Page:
A part comprised of selected bodies (parts, surfaces, curves, and/or points) grouped together to act as one part. You can create a closed composite part (one which consumes the bodies involved) or an open composite part (one that does not consume the bodies involved).
A composite part can be used like any other part: you can apply features to it, insert it into an assembly, release it, create a drawing of it, include it as a single line item in a BOM, assign metadata, and even revision it as a single part.
In the Feature toolbar:
The Composite part feature tool allows you to create a part comprised of selected bodies (parts, surfaces, curves, and/or points) grouped together to act as one part. You can create a closed composite part (one which consumes the bodies involved) or an open composite part (one that does not consume the bodies involved). Click the Composite part feature tool on the toolbar. Select the entities used to make up the composite part. Check Closed to indicate that the bodies involved should no longer exist as separate entities. Click the green checkmark to accept the new composite part.
- Click .
- Select the parts, curves, surfaces, and/or points (also referred to as 'bodies') to be involved in the composite part:
Notice that a Composite part is listed below the parts in the list; the selected bodies (entities) are listed in the Composite part 1 dialog box (you can rename this feature).
- Check the Closed checkbox to indicate that the bodies involved should no longer exist as separate entities.
Leave the box unchecked to indicate that the bodies should remain as separate entities in addition to being part of the composite part.
- When satisfied with your selections, click the checkmark to accept and close the dialog.
When a closed composite part is created either through an import or manually in the Part Studio, you can change your mind and convert it to an open composite part or remove the composite part altogether and return to separate bodies. Use the Delete part tool, as shown below:
- Select the Delete part in the Feature toolbar in the Part Studio.
Dissolve composite parts
in the drop down in the dialog:
Dissolve composite parts reduces the composite part to its included bodies and removes the composite:
- Click the checkmark to accept and close the dialog.
You can use Dissolve composite part on both a closed composite part and an open composite part.
You can select to delete the composite part or individual bodies, if the part is an open composite.
Ignore composite parts lets you select a specific body to remove; resulting in the ability to select a body and not the entire composite part:
- Exporting a composite part results in the export of separate parts.
- Use the context menu (RMB) on the composite part in the Composite parts list or on the part itself in the graphics area to Hide other composite parts or Hide all composite parts:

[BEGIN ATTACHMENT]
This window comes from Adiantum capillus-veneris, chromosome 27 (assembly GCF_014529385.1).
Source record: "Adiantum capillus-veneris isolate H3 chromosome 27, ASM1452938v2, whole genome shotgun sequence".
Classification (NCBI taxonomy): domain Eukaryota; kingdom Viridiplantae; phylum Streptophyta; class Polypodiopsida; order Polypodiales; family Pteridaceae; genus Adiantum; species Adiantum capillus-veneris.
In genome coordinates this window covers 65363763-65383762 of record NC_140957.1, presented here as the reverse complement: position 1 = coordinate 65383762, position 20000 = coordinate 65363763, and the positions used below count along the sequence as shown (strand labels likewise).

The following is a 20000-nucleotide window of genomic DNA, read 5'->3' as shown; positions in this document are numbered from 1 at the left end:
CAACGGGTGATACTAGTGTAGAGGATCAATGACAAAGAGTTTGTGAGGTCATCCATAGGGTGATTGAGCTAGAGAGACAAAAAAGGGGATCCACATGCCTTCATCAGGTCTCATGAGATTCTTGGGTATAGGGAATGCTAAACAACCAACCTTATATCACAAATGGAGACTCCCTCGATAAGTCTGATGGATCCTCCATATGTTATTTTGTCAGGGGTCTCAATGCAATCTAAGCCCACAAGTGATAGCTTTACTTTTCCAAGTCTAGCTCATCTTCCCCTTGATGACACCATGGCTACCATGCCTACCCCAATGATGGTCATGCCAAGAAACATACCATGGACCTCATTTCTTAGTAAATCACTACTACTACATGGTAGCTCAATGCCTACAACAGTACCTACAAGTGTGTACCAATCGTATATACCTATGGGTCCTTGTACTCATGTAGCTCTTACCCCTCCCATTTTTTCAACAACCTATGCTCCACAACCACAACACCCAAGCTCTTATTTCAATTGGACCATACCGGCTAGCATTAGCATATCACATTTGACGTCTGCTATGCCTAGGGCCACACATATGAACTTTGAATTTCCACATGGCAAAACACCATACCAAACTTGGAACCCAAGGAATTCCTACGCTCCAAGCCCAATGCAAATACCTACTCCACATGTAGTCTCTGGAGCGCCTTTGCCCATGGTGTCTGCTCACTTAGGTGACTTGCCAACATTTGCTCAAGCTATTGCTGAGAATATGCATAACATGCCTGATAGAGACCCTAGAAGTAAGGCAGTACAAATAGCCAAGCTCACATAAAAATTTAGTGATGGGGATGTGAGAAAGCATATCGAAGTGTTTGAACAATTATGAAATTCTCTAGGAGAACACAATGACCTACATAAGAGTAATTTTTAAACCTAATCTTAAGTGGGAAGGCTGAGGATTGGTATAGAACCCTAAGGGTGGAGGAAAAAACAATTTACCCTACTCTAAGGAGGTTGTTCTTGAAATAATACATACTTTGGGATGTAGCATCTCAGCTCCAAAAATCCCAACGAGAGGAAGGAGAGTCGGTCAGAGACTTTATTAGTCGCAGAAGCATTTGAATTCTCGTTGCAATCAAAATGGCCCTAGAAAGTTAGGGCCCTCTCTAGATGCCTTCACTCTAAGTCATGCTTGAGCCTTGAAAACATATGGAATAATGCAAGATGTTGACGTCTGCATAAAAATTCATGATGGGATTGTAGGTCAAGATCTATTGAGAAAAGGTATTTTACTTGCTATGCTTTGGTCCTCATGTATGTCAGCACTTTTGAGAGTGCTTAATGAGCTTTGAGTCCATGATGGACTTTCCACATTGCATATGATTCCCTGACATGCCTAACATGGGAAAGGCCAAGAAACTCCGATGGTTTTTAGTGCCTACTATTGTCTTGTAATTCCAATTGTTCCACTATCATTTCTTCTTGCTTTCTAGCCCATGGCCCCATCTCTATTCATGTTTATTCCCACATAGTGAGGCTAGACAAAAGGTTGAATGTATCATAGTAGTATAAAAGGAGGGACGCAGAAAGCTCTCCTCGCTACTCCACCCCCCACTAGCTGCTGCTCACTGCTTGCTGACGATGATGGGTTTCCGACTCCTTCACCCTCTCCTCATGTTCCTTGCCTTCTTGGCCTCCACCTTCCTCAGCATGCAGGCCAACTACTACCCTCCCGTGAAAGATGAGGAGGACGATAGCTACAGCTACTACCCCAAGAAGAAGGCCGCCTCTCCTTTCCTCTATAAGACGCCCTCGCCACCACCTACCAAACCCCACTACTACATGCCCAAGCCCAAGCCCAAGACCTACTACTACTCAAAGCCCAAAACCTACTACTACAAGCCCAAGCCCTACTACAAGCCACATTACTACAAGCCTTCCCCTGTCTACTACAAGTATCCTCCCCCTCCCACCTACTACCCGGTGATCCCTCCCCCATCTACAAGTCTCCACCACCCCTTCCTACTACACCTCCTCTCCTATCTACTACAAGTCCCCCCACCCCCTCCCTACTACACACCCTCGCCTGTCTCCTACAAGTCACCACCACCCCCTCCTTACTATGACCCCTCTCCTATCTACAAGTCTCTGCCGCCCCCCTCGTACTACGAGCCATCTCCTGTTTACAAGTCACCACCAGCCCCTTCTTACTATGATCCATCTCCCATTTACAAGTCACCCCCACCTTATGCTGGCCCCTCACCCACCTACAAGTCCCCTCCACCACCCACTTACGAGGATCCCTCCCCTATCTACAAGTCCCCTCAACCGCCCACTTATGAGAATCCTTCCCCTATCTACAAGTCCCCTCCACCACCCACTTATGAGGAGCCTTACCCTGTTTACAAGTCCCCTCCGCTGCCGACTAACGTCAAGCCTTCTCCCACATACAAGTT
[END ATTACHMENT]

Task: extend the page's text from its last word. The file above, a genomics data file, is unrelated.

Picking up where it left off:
- Composite parts are data-managed as a single part: you can release a composite part, assign metadata to it, revise a composite part, and each composite part is listed as a single line item in any bill of materials.
- A single body can be made a composite, if you wish.
- Creating a composite doesn't change the bodies selected in any way. If a body owns a mate connector, the mate connector stays with that body after it's made into a composite part as well.
- Reminder: A closed composite part consumes the bodies involved and they no longer appear in the Parts list as separate bodies. The Parts list in the Part Studio will list only the composite - graphically you still see and can act on the individual bodies. An open composite does not consume the bodies involved and they are still listed in the Parts list in the Part Studio along with the composite part. You can still act on the individual bodies if you wish.
- You can also create composite parts using FeatureScript. See the FeatureScript documentation for more information.
- You can use other feature tools on composite parts, for example Delete and Transform. Be aware that open and closed composites may work differently with the same feature.
- This is especially useful for restoring a body or a surface after an import process that fractures the body. Parts that are fractured during import will automatically be made composite as part of the same process. For more information on importing, see Importing Files.
- Composite parts never own Mate connectors; mate connectors are always owned by individual parts.
When creating a closed composite, and you select another composite (any type), the selected composite is consumed. When you use a composite in an open composite, the composite is not consumed.
Two open composites can overlap parts.
When creating a mate connector on a closed composite, you get the name of the Part+feature name -- in the dialog, not the part name (because the part no longer exists on its own).